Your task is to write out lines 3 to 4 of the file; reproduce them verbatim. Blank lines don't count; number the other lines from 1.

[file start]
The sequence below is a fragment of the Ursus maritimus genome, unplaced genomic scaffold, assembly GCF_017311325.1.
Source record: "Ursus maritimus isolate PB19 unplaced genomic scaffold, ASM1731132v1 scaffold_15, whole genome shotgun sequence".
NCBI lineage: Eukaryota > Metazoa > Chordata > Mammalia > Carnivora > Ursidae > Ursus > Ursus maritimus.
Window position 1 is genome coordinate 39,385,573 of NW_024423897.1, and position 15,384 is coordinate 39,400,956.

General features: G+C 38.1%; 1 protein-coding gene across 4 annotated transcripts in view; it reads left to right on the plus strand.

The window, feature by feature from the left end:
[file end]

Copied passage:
NCBI lineage: Eukaryota > Metazoa > Chordata > Mammalia > Carnivora > Ursidae > Ursus > Ursus maritimus.
Window position 1 is genome coordinate 39,385,573 of NW_024423897.1, and position 15,384 is coordinate 39,400,956.